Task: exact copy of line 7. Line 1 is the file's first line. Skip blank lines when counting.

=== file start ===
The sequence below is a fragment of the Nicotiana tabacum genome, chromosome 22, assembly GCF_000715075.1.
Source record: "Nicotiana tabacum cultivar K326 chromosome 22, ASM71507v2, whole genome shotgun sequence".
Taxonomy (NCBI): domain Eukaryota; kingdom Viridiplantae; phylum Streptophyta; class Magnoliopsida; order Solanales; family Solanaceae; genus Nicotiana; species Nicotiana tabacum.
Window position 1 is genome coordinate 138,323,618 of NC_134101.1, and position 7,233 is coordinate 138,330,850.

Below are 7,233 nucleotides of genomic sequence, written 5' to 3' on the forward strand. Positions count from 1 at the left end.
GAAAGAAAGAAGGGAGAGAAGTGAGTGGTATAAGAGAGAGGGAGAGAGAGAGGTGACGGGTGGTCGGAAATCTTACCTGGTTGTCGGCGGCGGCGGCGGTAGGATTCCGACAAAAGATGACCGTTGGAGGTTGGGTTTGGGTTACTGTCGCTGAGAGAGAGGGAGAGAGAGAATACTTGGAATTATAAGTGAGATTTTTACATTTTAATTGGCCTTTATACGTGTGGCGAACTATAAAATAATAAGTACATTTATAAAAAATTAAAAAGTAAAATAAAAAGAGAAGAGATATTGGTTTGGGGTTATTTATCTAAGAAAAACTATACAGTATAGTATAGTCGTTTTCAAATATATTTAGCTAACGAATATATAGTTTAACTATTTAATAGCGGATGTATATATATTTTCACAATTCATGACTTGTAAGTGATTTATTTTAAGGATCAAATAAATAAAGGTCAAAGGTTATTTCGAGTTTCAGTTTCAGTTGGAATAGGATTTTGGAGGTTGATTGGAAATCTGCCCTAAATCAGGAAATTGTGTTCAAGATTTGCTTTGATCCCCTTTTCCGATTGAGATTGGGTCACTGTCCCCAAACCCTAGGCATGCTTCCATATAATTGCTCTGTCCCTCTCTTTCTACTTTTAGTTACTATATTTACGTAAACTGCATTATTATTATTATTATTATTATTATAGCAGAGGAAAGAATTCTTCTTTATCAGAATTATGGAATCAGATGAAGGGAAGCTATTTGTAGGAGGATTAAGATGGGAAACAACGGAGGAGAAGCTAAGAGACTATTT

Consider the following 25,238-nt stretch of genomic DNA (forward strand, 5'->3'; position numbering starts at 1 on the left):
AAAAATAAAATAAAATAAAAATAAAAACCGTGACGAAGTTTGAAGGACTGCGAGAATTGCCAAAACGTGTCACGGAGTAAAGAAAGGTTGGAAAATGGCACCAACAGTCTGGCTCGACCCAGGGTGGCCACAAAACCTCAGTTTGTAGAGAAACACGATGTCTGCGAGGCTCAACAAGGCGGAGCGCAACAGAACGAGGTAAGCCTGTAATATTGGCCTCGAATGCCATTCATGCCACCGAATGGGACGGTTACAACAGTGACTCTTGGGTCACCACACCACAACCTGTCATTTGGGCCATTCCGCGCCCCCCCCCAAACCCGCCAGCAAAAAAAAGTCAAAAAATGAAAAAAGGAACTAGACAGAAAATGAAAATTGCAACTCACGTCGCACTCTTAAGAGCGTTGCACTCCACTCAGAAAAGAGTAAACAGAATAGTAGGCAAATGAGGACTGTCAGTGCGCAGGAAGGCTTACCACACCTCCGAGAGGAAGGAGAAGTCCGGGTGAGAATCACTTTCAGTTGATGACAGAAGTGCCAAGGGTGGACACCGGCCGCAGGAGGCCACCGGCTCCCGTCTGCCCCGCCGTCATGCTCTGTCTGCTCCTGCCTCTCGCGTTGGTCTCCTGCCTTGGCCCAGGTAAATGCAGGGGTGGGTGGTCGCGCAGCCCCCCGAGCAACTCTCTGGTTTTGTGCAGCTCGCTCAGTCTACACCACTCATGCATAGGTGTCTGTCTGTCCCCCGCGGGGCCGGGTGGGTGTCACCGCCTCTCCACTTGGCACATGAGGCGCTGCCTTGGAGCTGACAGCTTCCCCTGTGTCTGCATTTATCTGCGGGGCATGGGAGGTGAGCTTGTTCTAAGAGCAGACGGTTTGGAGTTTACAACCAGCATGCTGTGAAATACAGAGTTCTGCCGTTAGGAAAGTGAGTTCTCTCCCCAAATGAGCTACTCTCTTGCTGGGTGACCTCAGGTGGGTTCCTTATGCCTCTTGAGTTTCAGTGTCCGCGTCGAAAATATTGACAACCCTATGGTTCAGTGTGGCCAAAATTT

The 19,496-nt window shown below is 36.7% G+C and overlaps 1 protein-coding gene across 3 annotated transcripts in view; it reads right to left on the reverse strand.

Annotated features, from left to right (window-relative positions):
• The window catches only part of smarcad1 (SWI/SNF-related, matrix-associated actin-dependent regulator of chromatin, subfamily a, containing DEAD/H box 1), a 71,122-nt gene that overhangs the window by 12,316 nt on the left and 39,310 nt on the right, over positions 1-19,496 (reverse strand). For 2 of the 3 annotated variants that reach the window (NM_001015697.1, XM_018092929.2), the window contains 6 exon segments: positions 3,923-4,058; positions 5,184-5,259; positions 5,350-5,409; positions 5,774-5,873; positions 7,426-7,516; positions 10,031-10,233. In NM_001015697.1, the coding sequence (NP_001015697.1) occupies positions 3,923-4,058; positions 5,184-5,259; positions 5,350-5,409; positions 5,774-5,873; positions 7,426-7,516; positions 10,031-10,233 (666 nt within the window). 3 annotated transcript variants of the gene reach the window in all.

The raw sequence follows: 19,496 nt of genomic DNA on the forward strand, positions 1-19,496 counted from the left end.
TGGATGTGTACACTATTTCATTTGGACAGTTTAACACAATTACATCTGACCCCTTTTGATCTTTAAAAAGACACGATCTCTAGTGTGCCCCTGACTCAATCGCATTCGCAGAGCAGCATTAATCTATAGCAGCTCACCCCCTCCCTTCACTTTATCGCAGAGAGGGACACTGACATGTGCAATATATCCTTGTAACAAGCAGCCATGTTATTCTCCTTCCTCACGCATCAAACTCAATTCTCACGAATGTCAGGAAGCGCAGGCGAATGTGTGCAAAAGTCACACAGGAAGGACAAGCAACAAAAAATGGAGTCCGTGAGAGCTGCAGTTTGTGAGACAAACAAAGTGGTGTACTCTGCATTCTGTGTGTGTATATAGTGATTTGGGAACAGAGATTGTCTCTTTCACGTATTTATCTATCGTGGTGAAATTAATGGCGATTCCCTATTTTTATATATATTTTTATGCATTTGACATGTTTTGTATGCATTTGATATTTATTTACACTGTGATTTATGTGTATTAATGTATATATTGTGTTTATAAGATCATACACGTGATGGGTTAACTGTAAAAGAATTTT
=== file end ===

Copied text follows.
Consider the following 25,238-nt stretch of genomic DNA (forward strand, 5'->3'; position numbering starts at 1 on the left):